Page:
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5 Signs Your Website Is Boring (and How to Fix It)

Do you ever feel like the internet is a big popularity contest? Well, it is! For a website, there are few things worse than being a ‘boring wallflower’ online. From Friendster to MySpace to Facebook, social web communication tools will come and go, but promoting your business on social media has to lead somewhere though, right? Your website is your permanent online business residence and is now more important than ever. If you think your website might be a yawnfest for your visitors, here are a few tell-tale signs that it’s boring, and some ideas for how to fix it.

1. High Bounce Rates

Your website could be boring your visitors because they’re unable to engage with the content the way they want to. If your analytics reveal a large percentage of visitors are leaving before engaging with any content on your site, you need to investigate to discover the possible reason(s) why you have a high bounce rate.

It's Not Responsive

A responsive website is basically a requirement in today’s digital world. And considering the first iPhone was released more than 10 years ago, it’s time to get with the program! Seriously. A website should be designed to fit any screen or device. Whether it’s a tablet, mini tablet, smartphone, (or even flip phone) a responsive website design will shift the elements around as needed for the optimal user experience. According to Smartinsights, a much larger percentage of users worldwide access the Internet on mobile devices than on desktop. So if your website is not responsive, this may very well be the cause of your high bounce rate.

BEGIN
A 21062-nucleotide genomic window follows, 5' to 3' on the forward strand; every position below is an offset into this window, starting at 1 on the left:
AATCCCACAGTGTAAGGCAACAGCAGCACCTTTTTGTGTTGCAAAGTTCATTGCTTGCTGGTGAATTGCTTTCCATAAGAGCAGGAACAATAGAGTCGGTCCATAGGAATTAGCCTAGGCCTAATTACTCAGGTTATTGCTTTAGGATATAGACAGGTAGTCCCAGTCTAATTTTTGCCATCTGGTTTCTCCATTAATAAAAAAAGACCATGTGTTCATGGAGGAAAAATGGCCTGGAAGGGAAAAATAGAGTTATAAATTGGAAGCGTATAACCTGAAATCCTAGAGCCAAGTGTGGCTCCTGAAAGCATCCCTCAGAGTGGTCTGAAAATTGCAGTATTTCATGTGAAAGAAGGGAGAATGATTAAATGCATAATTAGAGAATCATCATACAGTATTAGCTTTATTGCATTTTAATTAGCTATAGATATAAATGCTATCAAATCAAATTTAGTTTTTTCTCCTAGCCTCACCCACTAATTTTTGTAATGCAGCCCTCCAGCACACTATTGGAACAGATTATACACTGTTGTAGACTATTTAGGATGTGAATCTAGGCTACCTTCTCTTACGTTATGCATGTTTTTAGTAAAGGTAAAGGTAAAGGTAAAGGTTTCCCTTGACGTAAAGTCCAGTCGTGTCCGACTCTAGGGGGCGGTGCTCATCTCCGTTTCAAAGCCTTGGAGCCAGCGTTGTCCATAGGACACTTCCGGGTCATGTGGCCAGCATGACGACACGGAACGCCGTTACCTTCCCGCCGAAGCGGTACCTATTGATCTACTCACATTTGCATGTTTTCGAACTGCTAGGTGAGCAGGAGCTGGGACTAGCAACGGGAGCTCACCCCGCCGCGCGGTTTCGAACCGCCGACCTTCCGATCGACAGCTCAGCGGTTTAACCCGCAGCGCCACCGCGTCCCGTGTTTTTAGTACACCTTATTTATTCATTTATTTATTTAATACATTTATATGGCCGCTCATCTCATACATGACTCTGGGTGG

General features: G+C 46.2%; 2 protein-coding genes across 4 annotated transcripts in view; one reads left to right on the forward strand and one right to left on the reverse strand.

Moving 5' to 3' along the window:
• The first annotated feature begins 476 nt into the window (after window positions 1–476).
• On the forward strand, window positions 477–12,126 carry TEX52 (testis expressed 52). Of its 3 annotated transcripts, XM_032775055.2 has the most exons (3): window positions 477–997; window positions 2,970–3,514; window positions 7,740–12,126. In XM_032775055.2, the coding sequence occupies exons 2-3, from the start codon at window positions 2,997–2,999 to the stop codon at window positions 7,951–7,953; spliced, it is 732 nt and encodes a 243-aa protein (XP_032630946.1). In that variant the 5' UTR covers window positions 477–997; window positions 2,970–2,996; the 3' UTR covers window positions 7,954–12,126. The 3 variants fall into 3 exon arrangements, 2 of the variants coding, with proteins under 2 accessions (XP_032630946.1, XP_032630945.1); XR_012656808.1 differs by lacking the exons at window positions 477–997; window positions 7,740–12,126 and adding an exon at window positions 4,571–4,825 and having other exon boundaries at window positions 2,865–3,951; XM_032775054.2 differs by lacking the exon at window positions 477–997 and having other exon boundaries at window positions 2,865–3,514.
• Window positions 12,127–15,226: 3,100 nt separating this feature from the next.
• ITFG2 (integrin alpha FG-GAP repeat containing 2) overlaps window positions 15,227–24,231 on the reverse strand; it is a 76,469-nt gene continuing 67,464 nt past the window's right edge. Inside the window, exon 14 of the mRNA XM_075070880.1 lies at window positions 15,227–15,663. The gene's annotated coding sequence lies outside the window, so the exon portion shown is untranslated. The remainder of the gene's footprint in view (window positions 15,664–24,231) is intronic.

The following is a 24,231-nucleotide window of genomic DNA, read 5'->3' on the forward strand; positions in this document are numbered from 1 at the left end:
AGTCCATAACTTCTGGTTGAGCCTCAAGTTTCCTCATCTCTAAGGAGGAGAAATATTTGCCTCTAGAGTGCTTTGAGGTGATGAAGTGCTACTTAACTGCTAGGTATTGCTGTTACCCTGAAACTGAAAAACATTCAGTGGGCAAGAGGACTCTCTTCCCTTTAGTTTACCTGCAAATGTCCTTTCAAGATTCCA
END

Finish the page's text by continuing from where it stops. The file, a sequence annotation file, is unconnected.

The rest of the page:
Still…Waiting….?

People are impatient and slow page load times can be a real turn-off. Many visitors will leave if your site takes longer than about 4 seconds to load. Using today’s coding techniques, certain measures can be taken to improve webpage load speed: Optimize images Optimize CSS delivery Minimal use of custom fonts Minimize HTTP requests Reduce server response time Enable compression Enable browser caching Minify resources